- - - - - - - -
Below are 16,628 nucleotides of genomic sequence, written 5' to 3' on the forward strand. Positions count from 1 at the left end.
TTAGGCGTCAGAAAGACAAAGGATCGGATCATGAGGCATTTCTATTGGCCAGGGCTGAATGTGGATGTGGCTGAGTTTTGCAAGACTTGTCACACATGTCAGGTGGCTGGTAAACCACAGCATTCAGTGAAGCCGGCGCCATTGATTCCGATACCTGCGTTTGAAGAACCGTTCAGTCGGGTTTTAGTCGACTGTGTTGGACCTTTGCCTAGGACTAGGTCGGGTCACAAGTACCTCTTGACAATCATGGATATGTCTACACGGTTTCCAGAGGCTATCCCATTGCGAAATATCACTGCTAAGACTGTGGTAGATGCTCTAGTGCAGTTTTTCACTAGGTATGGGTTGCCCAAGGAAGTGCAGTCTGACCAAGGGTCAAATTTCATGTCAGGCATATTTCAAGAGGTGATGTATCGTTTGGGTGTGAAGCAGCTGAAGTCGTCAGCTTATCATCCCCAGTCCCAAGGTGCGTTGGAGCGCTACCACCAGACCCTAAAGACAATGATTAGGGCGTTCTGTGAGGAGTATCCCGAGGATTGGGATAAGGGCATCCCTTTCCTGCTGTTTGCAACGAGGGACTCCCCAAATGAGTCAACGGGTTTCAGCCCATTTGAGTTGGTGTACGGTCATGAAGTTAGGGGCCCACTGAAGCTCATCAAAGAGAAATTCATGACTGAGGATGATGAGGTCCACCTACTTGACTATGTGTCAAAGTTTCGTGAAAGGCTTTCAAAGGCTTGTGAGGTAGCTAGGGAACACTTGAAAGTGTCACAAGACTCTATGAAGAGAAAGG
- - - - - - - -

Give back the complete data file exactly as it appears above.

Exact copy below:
Below are 16,628 nucleotides of genomic sequence, written 5' to 3' on the forward strand. Positions count from 1 at the left end.
TTAGGCGTCAGAAAGACAAAGGATCGGATCATGAGGCATTTCTATTGGCCAGGGCTGAATGTGGATGTGGCTGAGTTTTGCAAGACTTGTCACACATGTCAGGTGGCTGGTAAACCACAGCATTCAGTGAAGCCGGCGCCATTGATTCCGATACCTGCGTTTGAAGAACCGTTCAGTCGGGTTTTAGTCGACTGTGTTGGACCTTTGCCTAGGACTAGGTCGGGTCACAAGTACCTCTTGACAATCATGGATATGTCTACACGGTTTCCAGAGGCTATCCCATTGCGAAATATCACTGCTAAGACTGTGGTAGATGCTCTAGTGCAGTTTTTCACTAGGTATGGGTTGCCCAAGGAAGTGCAGTCTGACCAAGGGTCAAATTTCATGTCAGGCATATTTCAAGAGGTGATGTATCGTTTGGGTGTGAAGCAGCTGAAGTCGTCAGCTTATCATCCCCAGTCCCAAGGTGCGTTGGAGCGCTACCACCAGACCCTAAAGACAATGATTAGGGCGTTCTGTGAGGAGTATCCCGAGGATTGGGATAAGGGCATCCCTTTCCTGCTGTTTGCAACGAGGGACTCCCCAAATGAGTCAACGGGTTTCAGCCCATTTGAGTTGGTGTACGGTCATGAAGTTAGGGGCCCACTGAAGCTCATCAAAGAGAAATTCATGACTGAGGATGATGAGGTCCACCTACTTGACTATGTGTCAAAGTTTCGTGAAAGGCTTTCAAAGGCTTGTGAGGTAGCTAGGGAACACTTGAAAGTGTCACAAGACTCTATGAAGAGAAAGG